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Author's Note: 10 Things We Thought Were True Before the Scientific Method
All theories rest, to some degree, on assumptions. We try to minimize them, because they make up hidden cracks in science's foundations but, short of actual omniscience, they're pretty much unavoidable.
When a theory falls apart, it's often because an assumption was wrong. Science is always an educated best guess, after all -- it's just that, under modern scientific method, we subject those conjectures to rigorous tests through prediction, observation, repeatable experiments and peer review. Because of this, even when we're off the beam, we aren't far off and, in any case, it's only temporary. Einsteinian physics replaced Newtonian, but Newton's laws still work in every situation we typically encounter in our lives, so we still use them. If, someday, someone supersedes Einstein, it will only be in some limited sense (replacing an underlying assumption or mechanism, likely). Einstein's predictions simply work too well to be wholly wrong.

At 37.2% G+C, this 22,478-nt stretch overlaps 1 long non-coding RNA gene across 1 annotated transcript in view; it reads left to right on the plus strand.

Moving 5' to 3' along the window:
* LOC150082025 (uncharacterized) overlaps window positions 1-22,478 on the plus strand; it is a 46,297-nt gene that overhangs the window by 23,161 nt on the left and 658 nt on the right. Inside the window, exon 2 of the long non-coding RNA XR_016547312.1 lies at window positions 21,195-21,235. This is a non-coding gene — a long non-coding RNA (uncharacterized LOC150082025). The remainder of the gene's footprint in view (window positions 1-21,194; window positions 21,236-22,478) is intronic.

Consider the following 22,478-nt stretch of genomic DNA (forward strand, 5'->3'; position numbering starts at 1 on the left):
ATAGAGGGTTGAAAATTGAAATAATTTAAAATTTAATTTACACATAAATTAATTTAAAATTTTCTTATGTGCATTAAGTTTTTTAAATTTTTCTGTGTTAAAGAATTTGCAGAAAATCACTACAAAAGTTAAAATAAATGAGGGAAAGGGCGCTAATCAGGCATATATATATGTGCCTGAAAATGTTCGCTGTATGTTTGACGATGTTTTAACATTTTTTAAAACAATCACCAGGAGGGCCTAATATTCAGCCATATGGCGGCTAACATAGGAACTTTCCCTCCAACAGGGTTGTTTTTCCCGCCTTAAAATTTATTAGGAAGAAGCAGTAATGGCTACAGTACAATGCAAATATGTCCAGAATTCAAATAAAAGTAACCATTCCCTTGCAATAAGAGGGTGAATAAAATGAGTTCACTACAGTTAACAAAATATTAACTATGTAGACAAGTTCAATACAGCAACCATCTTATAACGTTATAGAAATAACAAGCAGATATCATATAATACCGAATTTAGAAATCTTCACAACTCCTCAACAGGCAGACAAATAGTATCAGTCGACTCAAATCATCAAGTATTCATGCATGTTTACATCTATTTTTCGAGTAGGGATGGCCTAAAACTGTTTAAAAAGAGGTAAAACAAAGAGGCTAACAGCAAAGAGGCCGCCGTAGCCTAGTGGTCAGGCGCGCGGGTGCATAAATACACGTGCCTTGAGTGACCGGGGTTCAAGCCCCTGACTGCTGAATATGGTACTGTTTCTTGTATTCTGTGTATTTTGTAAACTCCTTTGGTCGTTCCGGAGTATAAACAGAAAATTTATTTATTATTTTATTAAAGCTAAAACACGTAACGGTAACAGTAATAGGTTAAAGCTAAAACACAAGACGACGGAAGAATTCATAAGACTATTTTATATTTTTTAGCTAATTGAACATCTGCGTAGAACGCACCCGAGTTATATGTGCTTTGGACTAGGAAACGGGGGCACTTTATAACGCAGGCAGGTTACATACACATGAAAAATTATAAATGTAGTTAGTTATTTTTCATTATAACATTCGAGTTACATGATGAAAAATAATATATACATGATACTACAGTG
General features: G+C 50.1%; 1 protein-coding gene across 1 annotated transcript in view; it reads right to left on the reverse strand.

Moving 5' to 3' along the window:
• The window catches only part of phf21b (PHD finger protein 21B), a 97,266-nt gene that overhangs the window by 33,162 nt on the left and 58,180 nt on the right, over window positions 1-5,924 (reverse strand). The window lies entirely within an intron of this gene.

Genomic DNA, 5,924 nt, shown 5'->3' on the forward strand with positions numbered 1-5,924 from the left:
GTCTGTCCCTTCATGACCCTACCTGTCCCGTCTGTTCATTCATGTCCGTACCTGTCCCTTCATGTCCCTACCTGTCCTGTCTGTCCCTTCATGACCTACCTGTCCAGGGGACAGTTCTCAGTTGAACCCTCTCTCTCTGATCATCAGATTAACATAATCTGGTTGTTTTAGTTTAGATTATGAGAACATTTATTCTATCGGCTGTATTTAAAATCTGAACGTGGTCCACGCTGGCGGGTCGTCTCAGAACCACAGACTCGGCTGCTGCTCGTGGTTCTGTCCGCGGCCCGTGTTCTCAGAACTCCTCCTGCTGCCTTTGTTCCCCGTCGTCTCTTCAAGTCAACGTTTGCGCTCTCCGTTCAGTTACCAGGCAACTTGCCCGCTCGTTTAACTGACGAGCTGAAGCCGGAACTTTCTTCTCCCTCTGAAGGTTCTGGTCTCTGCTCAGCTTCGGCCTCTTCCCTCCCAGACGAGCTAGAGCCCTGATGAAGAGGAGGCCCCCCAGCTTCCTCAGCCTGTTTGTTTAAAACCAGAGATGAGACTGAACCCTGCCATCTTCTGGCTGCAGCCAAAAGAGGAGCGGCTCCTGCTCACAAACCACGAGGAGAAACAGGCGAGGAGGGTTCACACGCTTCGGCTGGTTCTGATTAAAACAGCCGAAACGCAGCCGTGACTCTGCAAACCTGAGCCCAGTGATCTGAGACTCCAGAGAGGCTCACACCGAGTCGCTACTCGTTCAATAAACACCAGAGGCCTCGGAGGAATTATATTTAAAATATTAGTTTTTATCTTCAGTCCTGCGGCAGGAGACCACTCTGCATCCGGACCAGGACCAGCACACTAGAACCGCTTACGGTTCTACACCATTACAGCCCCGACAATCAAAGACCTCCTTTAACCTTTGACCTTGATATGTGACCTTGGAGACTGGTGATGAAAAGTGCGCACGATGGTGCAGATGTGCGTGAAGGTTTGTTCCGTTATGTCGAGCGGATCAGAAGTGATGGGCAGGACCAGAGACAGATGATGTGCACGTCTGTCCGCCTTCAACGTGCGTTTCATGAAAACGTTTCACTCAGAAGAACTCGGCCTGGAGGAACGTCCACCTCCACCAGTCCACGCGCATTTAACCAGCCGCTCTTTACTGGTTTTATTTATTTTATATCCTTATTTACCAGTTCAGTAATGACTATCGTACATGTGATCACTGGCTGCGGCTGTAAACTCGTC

And in the end, that's the point. Science is what works.
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